Achang festivals

 

The ritual cycle of the Achang seems to reflect their past. The migrations that have brought them into contact with different peoples throughout their history have influenced the most important celebrations of the Achang year.

The most important festivals of the Achang are:

The Festival of Happiness in the Home

This festival takes place on the 4th day of the 5th lunar month. It is a festival to honor the heroes that shot their arrows against the suns in antiquity, when the world was scorched by nine suns, allowing the Achang to begin a life of prosperity. On this day, people from distant villages go to visit their relatives and friends, and together they pay homage to the heroes that opened to the Achang the doors of life.

Festival of Worship of the Earth Mother

This festival takes place three times a year. On one horse day of February, and on May 28th and June 25th, all according to the lunar calendar. It is a ceremony that honors the mythic Zhepama and Zhemima, who created the world and human beings, and who taught the Achang how to live on earth.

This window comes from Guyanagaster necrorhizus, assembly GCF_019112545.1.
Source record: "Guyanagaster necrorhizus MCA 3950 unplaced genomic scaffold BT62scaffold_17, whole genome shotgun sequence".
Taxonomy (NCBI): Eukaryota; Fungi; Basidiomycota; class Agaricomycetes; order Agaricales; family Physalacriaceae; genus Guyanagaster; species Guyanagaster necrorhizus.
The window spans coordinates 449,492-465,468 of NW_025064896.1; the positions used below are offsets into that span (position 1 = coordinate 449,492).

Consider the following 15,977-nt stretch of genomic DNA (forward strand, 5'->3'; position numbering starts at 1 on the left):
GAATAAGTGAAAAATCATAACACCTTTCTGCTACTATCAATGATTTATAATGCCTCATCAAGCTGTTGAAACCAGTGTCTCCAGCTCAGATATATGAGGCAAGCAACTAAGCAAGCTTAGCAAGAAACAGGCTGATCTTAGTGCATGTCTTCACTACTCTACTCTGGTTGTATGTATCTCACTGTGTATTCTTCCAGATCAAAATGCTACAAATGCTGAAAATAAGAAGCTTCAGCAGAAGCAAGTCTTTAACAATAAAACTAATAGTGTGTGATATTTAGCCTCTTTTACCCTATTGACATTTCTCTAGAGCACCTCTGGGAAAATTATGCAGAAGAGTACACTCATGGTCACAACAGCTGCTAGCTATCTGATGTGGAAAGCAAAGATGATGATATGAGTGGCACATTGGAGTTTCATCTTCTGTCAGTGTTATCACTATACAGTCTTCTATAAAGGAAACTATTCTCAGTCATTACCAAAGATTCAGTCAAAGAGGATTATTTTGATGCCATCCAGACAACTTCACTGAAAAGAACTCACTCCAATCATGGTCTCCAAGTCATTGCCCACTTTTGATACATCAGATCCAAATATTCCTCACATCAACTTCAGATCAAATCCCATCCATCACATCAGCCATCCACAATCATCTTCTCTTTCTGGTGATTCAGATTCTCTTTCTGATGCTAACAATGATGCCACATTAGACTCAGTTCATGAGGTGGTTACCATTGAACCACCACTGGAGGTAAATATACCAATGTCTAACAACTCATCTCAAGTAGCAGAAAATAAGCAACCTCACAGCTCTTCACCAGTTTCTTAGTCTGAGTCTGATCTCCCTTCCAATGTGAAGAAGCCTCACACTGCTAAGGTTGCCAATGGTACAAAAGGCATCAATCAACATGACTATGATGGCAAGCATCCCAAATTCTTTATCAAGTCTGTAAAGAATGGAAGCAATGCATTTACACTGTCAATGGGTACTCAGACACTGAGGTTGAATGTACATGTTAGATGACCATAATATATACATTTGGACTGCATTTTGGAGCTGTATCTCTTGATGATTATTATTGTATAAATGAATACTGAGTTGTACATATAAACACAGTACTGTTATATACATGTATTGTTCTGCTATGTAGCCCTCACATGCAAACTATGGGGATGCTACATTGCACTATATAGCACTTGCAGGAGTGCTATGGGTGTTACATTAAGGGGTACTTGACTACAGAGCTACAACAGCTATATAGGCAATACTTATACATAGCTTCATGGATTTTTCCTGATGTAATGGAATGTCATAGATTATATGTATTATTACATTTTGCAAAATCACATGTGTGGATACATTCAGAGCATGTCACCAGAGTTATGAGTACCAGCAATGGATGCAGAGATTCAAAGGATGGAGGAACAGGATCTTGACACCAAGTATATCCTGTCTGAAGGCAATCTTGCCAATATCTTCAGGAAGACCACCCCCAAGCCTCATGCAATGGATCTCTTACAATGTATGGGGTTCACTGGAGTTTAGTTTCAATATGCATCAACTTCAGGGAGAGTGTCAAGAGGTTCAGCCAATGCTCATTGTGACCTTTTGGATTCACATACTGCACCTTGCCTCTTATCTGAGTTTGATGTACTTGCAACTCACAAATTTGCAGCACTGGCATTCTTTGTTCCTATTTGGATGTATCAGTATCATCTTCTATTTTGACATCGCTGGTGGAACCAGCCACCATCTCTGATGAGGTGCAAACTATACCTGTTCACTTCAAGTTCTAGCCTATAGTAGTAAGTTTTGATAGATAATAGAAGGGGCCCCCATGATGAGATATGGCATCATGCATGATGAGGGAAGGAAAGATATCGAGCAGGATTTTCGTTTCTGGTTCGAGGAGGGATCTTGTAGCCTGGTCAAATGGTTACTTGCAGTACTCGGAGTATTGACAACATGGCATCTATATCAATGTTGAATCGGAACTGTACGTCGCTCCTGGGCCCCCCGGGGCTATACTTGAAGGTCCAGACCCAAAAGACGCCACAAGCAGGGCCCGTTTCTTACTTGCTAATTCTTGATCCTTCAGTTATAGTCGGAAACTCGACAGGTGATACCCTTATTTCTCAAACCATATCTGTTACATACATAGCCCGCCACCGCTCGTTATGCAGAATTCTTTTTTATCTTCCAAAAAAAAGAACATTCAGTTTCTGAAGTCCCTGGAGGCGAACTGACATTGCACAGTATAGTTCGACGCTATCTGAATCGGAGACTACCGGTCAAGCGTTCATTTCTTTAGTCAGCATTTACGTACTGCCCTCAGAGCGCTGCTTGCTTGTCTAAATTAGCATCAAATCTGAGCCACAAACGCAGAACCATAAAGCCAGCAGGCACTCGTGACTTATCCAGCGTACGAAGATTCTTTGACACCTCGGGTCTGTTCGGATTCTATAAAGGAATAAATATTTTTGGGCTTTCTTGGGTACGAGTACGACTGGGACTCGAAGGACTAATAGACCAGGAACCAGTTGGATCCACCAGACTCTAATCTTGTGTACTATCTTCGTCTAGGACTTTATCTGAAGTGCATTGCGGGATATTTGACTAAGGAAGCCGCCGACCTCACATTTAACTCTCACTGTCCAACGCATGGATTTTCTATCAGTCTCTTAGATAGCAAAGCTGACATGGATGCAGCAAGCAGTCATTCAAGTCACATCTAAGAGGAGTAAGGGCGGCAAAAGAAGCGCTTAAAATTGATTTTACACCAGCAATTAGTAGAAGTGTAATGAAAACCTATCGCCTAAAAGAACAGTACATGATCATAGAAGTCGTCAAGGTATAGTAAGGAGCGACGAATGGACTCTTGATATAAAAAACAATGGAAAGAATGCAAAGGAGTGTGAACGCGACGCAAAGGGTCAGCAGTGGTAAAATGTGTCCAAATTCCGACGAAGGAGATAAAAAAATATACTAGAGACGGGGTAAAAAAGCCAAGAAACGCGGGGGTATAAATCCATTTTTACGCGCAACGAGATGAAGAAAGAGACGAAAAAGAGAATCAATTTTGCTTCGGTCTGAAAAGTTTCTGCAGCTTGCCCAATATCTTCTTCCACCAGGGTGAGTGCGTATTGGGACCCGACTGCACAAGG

Other important festivities are:

The Achang New Year

Celebrated, as is the Chinese New Year, during the first three days of the first lunar month.

The Torch Festival

Celebrated, as among other peoples related to the Yi, on June 24th of the lunar calendar.

The Liangwa Festival and Chuwa Festival.

These are two Buddhist festivals widely accepted by the Achang, probably received through their contact with the neighboring Dai people.

Achang festivals are characterized by the continuous presence of song. To sing is an intrinsic part of many facets of Achang life. They sing while working, while courting, and during festivals. Many times they sing in duets.

Song and dance, accompanied by music, are the main activities during their festivals.
Their more famous dance is the Dance of the Elephant Drum, in which the dancers move backward and forward, to the right and to the left, following the rhythm of the music. They also dance the Lion's Dance, with Chinese influences; and the Dance of the Monkeys, imitating the movements of these animals.

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